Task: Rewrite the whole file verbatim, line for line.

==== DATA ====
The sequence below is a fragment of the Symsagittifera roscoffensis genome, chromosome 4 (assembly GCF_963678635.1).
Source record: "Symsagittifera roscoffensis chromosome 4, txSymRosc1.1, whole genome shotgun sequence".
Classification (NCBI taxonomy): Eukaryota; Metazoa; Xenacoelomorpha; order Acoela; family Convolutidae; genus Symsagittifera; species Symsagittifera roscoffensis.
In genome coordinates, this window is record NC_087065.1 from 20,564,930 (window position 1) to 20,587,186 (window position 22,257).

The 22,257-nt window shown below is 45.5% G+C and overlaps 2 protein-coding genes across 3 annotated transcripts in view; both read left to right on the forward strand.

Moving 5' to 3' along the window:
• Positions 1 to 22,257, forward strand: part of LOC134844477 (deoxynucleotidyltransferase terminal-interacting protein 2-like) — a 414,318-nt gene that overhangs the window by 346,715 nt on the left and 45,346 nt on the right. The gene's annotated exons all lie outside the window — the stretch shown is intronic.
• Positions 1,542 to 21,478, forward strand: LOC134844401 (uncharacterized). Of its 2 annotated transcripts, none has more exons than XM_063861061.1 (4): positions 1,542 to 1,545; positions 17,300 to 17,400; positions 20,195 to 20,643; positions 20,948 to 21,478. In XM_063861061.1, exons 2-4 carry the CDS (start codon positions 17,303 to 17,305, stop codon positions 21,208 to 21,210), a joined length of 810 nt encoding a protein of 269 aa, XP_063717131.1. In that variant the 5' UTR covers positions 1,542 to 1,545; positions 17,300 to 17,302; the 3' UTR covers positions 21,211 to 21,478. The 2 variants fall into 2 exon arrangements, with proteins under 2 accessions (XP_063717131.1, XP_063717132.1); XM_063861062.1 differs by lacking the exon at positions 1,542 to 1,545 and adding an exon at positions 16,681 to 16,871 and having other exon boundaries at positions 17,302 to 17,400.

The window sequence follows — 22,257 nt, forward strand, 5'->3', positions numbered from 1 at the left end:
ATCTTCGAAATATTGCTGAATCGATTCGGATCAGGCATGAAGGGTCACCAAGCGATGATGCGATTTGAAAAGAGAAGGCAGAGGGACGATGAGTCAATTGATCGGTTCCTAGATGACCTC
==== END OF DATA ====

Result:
The sequence below is a fragment of the Symsagittifera roscoffensis genome, chromosome 4 (assembly GCF_963678635.1).
Source record: "Symsagittifera roscoffensis chromosome 4, txSymRosc1.1, whole genome shotgun sequence".
Classification (NCBI taxonomy): Eukaryota; Metazoa; Xenacoelomorpha; order Acoela; family Convolutidae; genus Symsagittifera; species Symsagittifera roscoffensis.
In genome coordinates, this window is record NC_087065.1 from 20,564,930 (window position 1) to 20,587,186 (window position 22,257).

The 22,257-nt window shown below is 45.5% G+C and overlaps 2 protein-coding genes across 3 annotated transcripts in view; both read left to right on the forward strand.

Moving 5' to 3' along the window:
• Positions 1 to 22,257, forward strand: part of LOC134844477 (deoxynucleotidyltransferase terminal-interacting protein 2-like) — a 414,318-nt gene that overhangs the window by 346,715 nt on the left and 45,346 nt on the right. The gene's annotated exons all lie outside the window — the stretch shown is intronic.
• Positions 1,542 to 21,478, forward strand: LOC134844401 (uncharacterized). Of its 2 annotated transcripts, none has more exons than XM_063861061.1 (4): positions 1,542 to 1,545; positions 17,300 to 17,400; positions 20,195 to 20,643; positions 20,948 to 21,478. In XM_063861061.1, exons 2-4 carry the CDS (start codon positions 17,303 to 17,305, stop codon positions 21,208 to 21,210), a joined length of 810 nt encoding a protein of 269 aa, XP_063717131.1. In that variant the 5' UTR covers positions 1,542 to 1,545; positions 17,300 to 17,302; the 3' UTR covers positions 21,211 to 21,478. The 2 variants fall into 2 exon arrangements, with proteins under 2 accessions (XP_063717131.1, XP_063717132.1); XM_063861062.1 differs by lacking the exon at positions 1,542 to 1,545 and adding an exon at positions 16,681 to 16,871 and having other exon boundaries at positions 17,302 to 17,400.

The window sequence follows — 22,257 nt, forward strand, 5'->3', positions numbered from 1 at the left end:
ATCTTCGAAATATTGCTGAATCGATTCGGATCAGGCATGAAGGGTCACCAAGCGATGATGCGATTTGAAAAGAGAAGGCAGAGGGACGATGAGTCAATTGATCGGTTCCTAGATGACCTC